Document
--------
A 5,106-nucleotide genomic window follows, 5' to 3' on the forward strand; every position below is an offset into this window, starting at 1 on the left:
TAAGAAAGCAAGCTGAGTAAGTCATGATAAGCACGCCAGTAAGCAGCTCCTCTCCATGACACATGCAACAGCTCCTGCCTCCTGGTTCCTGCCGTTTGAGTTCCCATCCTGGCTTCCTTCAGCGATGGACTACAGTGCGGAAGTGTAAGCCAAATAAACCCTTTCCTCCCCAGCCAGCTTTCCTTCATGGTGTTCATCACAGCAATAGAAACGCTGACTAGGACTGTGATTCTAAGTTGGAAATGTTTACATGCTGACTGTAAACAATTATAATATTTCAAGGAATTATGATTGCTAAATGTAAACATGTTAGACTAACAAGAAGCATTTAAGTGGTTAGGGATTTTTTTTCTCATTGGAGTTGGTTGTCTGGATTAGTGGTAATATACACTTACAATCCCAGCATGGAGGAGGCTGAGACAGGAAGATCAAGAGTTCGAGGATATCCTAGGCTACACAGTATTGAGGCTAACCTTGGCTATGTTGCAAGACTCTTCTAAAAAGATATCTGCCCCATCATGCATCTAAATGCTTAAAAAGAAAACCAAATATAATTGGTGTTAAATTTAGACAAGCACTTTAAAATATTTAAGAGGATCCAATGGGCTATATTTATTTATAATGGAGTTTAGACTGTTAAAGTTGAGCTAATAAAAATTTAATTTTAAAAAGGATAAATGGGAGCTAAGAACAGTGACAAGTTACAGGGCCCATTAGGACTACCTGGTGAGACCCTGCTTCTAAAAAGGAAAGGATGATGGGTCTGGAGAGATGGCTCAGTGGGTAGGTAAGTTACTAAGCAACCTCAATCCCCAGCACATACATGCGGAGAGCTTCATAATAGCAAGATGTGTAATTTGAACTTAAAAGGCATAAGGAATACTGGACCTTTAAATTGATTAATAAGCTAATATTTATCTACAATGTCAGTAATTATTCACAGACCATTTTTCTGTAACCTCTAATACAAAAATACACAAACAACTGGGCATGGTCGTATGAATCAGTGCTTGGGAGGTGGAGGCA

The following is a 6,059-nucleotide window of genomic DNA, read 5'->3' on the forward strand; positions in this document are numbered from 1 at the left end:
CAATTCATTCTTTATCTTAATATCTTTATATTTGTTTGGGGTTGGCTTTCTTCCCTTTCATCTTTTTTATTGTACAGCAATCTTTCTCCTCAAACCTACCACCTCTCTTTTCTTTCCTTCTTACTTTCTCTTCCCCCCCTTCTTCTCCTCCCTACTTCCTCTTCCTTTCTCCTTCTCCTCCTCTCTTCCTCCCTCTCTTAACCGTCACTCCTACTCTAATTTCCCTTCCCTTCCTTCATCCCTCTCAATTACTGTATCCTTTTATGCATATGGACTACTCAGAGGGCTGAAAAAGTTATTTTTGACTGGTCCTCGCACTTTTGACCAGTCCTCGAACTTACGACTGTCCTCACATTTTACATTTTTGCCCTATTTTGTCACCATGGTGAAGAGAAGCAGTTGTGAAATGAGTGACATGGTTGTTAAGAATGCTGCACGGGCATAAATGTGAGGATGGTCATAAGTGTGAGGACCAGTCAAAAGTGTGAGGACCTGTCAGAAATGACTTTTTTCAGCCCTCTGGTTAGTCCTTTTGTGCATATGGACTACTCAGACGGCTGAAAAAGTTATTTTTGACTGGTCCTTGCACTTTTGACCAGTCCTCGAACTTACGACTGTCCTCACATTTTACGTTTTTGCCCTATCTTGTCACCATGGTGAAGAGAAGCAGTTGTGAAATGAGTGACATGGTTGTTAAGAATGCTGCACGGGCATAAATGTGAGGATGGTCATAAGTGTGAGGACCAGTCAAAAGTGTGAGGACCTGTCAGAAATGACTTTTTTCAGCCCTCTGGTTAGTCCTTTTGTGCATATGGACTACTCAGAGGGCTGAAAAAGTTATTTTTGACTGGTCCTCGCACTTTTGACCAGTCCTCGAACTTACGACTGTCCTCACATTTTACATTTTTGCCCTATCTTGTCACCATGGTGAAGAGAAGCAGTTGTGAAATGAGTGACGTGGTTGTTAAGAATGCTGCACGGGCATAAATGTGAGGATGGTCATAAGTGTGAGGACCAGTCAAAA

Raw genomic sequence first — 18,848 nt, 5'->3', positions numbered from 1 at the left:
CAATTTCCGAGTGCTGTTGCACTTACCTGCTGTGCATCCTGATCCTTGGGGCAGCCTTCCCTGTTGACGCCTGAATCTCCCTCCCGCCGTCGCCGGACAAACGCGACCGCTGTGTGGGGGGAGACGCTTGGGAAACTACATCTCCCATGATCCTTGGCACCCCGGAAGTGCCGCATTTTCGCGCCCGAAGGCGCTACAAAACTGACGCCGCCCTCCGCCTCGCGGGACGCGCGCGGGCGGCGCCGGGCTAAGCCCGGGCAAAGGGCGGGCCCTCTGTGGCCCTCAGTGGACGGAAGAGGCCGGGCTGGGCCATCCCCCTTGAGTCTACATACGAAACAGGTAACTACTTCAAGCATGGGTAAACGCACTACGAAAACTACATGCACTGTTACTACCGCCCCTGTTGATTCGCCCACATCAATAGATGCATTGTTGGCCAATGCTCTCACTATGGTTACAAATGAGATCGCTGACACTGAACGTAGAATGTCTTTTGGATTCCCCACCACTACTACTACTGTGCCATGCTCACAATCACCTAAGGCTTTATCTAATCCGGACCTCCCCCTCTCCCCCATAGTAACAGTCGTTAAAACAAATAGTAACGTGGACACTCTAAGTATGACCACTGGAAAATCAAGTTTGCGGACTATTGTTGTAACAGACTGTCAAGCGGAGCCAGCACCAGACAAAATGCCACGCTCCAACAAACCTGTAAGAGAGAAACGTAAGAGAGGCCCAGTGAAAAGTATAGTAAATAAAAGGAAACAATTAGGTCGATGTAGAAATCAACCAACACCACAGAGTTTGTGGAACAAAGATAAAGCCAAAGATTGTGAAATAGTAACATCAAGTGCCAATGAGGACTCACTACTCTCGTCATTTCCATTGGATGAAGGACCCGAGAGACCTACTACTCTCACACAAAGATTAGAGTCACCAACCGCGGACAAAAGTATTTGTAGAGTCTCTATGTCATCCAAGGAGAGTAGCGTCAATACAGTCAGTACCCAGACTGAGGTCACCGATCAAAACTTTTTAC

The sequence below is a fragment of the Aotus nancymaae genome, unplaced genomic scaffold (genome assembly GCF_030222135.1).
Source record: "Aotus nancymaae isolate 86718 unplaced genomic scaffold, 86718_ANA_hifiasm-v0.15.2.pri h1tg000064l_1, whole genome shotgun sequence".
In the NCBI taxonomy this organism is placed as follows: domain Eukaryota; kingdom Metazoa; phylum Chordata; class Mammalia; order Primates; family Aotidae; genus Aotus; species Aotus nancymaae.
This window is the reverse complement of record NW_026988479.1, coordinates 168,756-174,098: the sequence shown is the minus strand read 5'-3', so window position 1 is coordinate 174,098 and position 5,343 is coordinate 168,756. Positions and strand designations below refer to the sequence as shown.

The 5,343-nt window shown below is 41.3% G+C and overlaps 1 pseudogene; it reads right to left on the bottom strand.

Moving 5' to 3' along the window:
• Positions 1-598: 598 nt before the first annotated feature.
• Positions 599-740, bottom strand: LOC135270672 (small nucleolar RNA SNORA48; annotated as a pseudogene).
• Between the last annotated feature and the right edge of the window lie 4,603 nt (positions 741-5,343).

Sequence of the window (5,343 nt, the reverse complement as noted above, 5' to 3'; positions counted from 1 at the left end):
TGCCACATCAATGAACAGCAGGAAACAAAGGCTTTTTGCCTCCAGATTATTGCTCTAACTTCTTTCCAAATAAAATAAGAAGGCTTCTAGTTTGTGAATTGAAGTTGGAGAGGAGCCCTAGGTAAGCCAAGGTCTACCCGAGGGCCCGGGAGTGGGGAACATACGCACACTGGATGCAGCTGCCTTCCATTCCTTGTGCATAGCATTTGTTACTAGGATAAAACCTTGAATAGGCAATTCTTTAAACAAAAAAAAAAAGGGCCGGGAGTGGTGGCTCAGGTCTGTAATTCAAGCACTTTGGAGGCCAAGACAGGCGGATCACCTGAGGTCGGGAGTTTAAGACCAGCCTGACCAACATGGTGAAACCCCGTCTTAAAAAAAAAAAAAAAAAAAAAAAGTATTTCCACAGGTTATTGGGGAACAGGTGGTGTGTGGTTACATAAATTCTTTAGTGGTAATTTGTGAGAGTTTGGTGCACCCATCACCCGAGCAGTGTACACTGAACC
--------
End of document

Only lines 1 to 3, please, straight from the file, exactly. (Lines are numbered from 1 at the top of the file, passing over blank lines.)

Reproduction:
A 5,106-nucleotide genomic window follows, 5' to 3' on the forward strand; every position below is an offset into this window, starting at 1 on the left:
TAAGAAAGCAAGCTGAGTAAGTCATGATAAGCACGCCAGTAAGCAGCTCCTCTCCATGACACATGCAACAGCTCCTGCCTCCTGGTTCCTGCCGTTTGAGTTCCCATCCTGGCTTCCTTCAGCGATGGACTACAGTGCGGAAGTGTAAGCCAAATAAACCCTTTCCTCCCCAGCCAGCTTTCCTTCATGGTGTTCATCACAGCAATAGAAACGCTGACTAGGACTGTGATTCTAAGTTGGAAATGTTTACATGCTGACTGTAAACAATTATAATATTTCAAGGAATTATGATTGCTAAATGTAAACATGTTAGACTAACAAGAAGCATTTAAGTGGTTAGGGATTTTTTTTCTCATTGGAGTTGGTTGTCTGGATTAGTGGTAATATACACTTACAATCCCAGCATGGAGGAGGCTGAGACAGGAAGATCAAGAGTTCGAGGATATCCTAGGCTACACAGTATTGAGGCTAACCTTGGCTATGTTGCAAGACTCTTCTAAAAAGATATCTGCCCCATCATGCATCTAAATGCTTAAAAAGAAAACCAAATATAATTGGTGTTAAATTTAGACAAGCACTTTAAAATATTTAAGAGGATCCAATGGGCTATATTTATTTATAATGGAGTTTAGACTGTTAAAGTTGAGCTAATAAAAATTTAATTTTAAAAAGGATAAATGGGAGCTAAGAACAGTGACAAGTTACAGGGCCCATTAGGACTACCTGGTGAGACCCTGCTTCTAAAAAGGAAAGGATGATGGGTCTGGAGAGATGGCTCAGTGGGTAGGTAAGTTACTAAGCAACCTCAATCCCCAGCACATACATGCGGAGAGCTTCATAATAGCAAGATGTGTAATTTGAACTTAAAAGGCATAAGGAATACTGGACCTTTAAATTGATTAATAAGCTAATATTTATCTACAATGTCAGTAATTATTCACAGACCATTTTTCTGTAACCTCTAATACAAAAATACACAAACAACTGGGCATGGTCGTATGAATCAGTGCTTGGGAGGTGGAGGCA

The following is a 6,059-nucleotide window of genomic DNA, read 5'->3' on the forward strand; positions in this document are numbered from 1 at the left end: